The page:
In This Life

Real soon, you can expect plenty of young metal bands to start chopping up their guitar chaos with the abrupt editing technology they’ve picked up from ’80s dance music. This underground San Francisco art-thrash sextet is ahead of the game — they already employ a hip-hop-style turntable jockey (Aaron Vaughn, who doubles on keyboards). On In This Life, the band’s second album, Vaughn scratches pieces of a Funkadelic dance anthem into the mix, a 1976 Thin Lizzy song that combined metal and what we’d now call rap, and an oft-sampled James Brown grunt, not to mention police sirens and stereo demonstration records and a newscast about our boys in the gulf. Around him, two guitarists grind out grungy-to-lovely dissonance that reaches toward classical-music climaxes. Meanwhile a rhythm section aims for funk and reggae and doesn’t come off as repressed as most of its competition; compared with Mordred’s Art Liboon, the bassists in fellow groove-thrash ensembles such as 24-7 Spyz and Primus and the Red Hot Chili Peppers slap their strings like they’re milking a cow. Singer Scott Holderby mines more than a few shades of demented feeling out of his adenoidal chalkboard-scratch screech. And though his barely comprehensible whines too often wind up revealing silly poetic misconceptions about ”keeping integrity” and ”reality slipping away,” if you exert the undue effort it takes to decipher them, you’re missing both the point and the fun of this kind of rock. The thrill comes from how the shrieks sound, not what they say. B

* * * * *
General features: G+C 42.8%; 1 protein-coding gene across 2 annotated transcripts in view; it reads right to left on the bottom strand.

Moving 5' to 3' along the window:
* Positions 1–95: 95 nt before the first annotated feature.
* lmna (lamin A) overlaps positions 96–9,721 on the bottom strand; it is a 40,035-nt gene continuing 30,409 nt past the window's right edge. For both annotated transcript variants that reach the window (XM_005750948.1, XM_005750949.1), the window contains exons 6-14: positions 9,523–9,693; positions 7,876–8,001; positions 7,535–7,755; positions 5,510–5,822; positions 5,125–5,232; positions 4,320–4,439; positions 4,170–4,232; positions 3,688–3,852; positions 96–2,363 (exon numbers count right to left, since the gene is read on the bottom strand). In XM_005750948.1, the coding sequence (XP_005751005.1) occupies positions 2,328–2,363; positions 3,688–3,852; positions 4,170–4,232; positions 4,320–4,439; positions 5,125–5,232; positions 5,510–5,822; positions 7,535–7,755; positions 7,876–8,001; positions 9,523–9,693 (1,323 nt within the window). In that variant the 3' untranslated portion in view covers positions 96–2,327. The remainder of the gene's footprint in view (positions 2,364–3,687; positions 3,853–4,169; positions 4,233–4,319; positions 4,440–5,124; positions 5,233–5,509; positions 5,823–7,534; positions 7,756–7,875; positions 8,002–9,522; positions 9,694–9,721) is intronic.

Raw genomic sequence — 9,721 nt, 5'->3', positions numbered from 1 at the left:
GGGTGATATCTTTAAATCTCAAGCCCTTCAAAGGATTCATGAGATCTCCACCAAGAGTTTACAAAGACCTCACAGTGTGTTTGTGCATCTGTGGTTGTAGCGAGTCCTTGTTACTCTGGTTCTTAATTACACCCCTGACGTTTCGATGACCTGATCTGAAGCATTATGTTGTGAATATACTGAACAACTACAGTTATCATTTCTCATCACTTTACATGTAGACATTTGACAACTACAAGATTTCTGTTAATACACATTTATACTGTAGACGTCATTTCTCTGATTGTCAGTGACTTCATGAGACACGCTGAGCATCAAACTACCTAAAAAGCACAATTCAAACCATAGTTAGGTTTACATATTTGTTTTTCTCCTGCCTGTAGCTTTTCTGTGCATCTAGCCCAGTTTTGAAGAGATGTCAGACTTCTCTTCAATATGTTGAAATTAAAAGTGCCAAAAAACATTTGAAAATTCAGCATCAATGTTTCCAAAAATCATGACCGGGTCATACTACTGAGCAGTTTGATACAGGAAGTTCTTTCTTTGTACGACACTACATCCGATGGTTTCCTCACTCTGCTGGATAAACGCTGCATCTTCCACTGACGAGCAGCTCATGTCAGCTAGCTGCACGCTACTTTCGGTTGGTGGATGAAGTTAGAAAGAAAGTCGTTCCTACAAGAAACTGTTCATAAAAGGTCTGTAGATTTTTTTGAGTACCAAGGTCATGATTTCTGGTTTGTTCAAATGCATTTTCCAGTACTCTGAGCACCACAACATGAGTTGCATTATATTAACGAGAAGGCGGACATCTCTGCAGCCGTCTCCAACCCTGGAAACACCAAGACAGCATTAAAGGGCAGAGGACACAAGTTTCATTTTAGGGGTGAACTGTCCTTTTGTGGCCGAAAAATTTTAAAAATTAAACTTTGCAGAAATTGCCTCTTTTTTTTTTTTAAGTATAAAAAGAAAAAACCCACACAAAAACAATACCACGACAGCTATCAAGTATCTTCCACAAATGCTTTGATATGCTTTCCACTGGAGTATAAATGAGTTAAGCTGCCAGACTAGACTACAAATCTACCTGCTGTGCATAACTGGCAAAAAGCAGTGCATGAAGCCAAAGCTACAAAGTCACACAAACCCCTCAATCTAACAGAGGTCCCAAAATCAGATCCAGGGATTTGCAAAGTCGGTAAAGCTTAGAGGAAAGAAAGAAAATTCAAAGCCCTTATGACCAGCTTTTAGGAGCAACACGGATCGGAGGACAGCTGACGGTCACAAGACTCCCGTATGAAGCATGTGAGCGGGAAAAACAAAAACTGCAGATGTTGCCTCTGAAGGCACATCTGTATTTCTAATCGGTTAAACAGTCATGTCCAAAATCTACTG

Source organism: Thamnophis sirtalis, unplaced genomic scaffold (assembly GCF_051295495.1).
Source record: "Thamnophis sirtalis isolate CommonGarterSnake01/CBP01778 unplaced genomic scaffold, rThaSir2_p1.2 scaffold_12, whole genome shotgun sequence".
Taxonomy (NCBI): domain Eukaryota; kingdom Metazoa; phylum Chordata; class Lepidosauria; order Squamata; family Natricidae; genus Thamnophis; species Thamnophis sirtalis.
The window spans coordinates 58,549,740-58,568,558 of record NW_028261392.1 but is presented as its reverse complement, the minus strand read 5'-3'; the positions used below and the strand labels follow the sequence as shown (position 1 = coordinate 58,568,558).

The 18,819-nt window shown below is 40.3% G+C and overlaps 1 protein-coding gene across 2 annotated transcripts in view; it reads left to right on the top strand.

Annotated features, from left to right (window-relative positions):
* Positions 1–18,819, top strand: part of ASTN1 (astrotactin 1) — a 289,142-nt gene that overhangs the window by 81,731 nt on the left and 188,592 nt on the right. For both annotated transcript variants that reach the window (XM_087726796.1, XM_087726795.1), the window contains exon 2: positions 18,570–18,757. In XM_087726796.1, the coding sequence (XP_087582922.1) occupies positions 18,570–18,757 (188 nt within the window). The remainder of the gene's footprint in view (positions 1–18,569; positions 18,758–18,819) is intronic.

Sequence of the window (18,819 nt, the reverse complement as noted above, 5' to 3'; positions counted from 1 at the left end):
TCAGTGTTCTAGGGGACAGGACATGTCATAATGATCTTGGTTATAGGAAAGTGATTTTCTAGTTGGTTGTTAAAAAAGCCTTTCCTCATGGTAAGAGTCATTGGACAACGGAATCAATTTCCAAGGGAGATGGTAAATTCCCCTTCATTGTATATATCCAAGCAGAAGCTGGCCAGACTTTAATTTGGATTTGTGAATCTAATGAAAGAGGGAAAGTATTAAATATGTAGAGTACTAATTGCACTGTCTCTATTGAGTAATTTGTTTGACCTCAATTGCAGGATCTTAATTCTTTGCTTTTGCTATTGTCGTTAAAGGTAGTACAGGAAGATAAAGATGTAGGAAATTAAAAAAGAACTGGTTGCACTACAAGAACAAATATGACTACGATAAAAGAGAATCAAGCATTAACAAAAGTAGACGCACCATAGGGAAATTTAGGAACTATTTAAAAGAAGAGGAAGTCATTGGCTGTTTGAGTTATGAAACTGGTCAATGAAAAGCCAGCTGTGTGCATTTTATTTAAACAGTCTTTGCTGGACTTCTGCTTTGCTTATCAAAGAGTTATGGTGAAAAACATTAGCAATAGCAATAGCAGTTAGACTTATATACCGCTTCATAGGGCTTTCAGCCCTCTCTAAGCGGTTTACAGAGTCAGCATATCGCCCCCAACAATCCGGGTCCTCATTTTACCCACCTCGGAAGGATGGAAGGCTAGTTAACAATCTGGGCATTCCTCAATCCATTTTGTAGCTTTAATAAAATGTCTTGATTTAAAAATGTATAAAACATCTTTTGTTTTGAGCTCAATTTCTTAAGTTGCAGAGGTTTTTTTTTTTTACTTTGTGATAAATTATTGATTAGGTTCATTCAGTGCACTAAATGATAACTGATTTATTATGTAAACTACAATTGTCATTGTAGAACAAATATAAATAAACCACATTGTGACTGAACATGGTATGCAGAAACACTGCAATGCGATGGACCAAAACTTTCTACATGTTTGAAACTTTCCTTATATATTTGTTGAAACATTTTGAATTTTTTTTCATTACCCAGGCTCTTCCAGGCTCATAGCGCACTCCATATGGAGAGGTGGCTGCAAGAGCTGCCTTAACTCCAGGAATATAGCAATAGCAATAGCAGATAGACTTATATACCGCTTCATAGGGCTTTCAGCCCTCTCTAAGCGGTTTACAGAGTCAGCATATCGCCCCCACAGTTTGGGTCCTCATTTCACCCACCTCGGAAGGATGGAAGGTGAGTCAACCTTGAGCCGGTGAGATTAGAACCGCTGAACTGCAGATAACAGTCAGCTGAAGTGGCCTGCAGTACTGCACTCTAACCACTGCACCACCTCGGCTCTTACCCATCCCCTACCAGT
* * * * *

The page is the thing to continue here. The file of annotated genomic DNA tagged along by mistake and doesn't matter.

In This Life
  • Music